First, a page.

Parkinson’s disease (PD) is a progressive disorder that affects nerve cells in the brain responsible for body movement. When dopamine-producing neurons die, symptoms such as tremor, slowness, stiffness, and balance problems occur.

Researchers at Carnegie Mellon University (CMU) have developed a new method for isolating a type of brain cell associated with Parkinson’s disease symptoms, enabling them to study that cell type in detail.

Their new method and findings are published in the journal JNeurosci in a paper titled, “Cell type-specific oxidative stress genomic signatures in the globus pallidus of dopamine depleted mice.”

“…Despite the distinct roles these cell types play in the neural circuit, the molecular correlates remain unknown due to the difficulty of isolating rare neuron subtypes. To address this issue, we developed a new viral affinity purification strategy, Cre-Specific Nuclear Anchored Independent Labeling (cSNAIL), to isolate Cre recombinase-expressing (Cre+) nuclei from the adult mouse brain,” the researchers wrote.

“Even a small chunk of brain tissue can have dozens of different cell types,” explained Andreas Pfenning, an assistant professor in CMU’s computational biology department. “Each of these cell types has different roles in the behavior of an animal and also in disease.” Separating cells of a certain type from their neighbors is thus a critical first step for researchers who want to study them.

The researchers focused on parvalbumin-expressing (PV+) neurons, which have been implicated in Parkinson’s disease.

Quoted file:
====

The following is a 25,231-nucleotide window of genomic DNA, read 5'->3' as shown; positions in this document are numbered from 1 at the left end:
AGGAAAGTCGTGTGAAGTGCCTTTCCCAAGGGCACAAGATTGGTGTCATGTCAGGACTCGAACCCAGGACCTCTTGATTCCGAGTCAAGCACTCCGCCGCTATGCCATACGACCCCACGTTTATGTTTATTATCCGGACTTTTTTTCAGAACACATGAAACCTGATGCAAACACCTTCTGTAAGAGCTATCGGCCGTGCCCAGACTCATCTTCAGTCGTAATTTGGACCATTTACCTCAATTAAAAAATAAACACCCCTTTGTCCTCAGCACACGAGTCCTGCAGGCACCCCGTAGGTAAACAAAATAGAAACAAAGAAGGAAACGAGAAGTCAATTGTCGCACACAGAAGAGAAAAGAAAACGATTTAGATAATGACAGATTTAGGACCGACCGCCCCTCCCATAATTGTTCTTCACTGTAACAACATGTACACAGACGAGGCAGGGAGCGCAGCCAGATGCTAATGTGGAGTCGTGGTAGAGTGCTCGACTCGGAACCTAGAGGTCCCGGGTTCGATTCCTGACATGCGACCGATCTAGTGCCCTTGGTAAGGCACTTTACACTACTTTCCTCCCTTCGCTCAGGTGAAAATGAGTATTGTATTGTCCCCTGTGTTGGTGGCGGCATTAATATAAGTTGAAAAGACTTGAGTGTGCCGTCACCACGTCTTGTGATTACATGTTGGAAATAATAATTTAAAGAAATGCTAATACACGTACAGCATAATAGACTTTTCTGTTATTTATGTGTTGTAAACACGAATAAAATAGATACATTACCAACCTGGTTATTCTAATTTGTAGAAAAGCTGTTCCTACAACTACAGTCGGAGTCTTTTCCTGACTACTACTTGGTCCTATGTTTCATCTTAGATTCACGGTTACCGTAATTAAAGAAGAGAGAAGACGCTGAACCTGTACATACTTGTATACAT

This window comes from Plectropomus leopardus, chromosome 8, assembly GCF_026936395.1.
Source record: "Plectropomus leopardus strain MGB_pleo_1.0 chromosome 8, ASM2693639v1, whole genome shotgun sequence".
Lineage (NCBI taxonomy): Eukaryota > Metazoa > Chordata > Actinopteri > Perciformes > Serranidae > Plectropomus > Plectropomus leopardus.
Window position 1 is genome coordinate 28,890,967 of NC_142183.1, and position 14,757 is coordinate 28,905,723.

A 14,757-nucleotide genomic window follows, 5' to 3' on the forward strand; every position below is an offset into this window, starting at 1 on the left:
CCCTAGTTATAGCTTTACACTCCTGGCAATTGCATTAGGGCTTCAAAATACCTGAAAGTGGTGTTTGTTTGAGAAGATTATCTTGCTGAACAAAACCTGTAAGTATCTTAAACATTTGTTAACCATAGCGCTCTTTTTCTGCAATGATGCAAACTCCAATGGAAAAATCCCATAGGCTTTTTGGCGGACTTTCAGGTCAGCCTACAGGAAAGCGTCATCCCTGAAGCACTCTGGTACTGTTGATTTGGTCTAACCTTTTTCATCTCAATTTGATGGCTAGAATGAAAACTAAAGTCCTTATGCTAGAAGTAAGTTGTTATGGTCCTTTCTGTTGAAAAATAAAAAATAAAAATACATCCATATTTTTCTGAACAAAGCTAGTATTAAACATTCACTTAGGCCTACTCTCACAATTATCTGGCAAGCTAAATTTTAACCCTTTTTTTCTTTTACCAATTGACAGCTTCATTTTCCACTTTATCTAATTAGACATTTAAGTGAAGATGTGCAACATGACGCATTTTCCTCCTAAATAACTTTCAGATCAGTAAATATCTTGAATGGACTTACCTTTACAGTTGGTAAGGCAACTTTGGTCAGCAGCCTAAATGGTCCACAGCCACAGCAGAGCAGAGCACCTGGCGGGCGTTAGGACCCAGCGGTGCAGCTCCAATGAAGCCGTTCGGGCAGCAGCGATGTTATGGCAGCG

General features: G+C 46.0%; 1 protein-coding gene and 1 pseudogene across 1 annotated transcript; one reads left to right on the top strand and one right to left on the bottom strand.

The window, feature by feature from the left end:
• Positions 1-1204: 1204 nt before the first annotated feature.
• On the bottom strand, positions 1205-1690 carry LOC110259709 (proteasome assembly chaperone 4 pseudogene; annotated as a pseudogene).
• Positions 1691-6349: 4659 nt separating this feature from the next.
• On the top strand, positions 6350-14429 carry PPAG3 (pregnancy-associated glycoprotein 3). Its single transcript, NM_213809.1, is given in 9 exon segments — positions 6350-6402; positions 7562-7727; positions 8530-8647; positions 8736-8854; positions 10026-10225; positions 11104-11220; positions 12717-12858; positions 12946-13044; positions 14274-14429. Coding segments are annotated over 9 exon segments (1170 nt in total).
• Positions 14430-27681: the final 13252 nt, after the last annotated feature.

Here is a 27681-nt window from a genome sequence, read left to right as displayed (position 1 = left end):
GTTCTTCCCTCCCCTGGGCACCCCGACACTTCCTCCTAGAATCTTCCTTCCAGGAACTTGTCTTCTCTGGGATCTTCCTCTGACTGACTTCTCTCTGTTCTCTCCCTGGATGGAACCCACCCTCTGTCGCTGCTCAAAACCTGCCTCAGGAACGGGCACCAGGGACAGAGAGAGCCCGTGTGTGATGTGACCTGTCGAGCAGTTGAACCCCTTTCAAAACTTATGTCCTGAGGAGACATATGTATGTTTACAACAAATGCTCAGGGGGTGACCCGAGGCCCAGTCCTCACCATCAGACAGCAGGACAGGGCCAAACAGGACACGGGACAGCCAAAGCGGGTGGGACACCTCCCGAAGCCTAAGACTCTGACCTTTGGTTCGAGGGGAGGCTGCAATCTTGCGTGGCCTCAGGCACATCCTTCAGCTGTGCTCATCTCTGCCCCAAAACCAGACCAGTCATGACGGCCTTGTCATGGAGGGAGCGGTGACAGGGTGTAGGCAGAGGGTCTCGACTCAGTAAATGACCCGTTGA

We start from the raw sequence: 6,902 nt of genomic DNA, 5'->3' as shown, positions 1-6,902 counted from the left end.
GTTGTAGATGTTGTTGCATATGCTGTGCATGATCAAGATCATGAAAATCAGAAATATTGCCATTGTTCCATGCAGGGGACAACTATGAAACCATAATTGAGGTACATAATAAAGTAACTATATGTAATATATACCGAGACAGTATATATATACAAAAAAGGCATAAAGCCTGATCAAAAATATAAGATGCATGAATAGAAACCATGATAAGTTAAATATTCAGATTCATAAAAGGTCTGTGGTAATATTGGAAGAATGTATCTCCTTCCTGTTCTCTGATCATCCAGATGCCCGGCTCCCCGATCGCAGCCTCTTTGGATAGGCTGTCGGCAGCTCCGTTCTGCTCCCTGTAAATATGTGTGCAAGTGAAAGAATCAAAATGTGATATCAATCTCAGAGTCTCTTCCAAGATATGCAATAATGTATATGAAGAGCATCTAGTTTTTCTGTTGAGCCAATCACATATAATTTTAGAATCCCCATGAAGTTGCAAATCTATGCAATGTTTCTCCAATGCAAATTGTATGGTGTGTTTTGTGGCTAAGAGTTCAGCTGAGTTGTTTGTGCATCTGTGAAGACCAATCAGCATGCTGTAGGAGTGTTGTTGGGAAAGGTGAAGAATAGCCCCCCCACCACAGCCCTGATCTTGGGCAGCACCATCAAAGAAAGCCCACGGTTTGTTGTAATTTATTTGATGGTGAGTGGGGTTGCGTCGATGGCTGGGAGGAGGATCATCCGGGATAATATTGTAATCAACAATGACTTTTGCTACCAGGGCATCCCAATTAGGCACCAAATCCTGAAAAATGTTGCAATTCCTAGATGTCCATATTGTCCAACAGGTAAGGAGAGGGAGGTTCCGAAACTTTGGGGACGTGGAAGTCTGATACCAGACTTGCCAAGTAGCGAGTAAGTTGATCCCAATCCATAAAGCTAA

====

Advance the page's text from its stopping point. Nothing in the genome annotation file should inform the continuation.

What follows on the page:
The new method uses a virus commonly employed by researchers to deliver DNA to brain cells. When the virus enters PV+ cells, Cre causes the tag to fluoresce. The antibodies were then used to detect the tag and pull the PV+ nuclei away from the others.

“The technique turned out to be really specific, really efficient,” Alyssa Lawler, PhD candidate at CMU, added, and noted that it can be adapted to other mouse models that use the Cre protein.

“Oxygen-sensing pathways have been implicated in other, earlier aspects of Parkinson’s disease, but not previously in PV+ cells,” Lawler said. These pathways are involved in both protecting and killing cells during neurodegeneration.

“Applying this technology to GPe PV+ neurons in a mouse model of Parkinson’s disease, we discovered evidence for upregulation of the oxygen homeostasis maintaining pathway involving Hif2a. These results provide new insight into how neuron subtypes outside the substantia nigra pars compacta (SNpc) may be compensating at a molecular level for differences in the motor production neural circuit during the progression of Parkinson’s disease,” according to the researchers.

The team noted that the datasets from their study are part of a larger effort to build machine learning models that will help researchers interpret disease mechanisms by looking at how particular DNA sequences respond to different conditions across types of cells.

“We’re learning how to talk to cells, to speak their language,” Lawler said.

Part of the disease process of Parkinson’s process develops as cells are destroyed in certain parts of the brain stem, particularly the crescent-shaped cell mass known as the substantia nigra. Nerve cells in the substantia nigra send out fibers to tissue located on both sides of the brain. There the cells release essential neurotransmitters that help control movement and coordination. These results provide new insight into how neuron subtypes outside the
substantia nigra may be compensating at a molecular level for differences in the motor production neural circuit during the progression of Parkinson’s disease.

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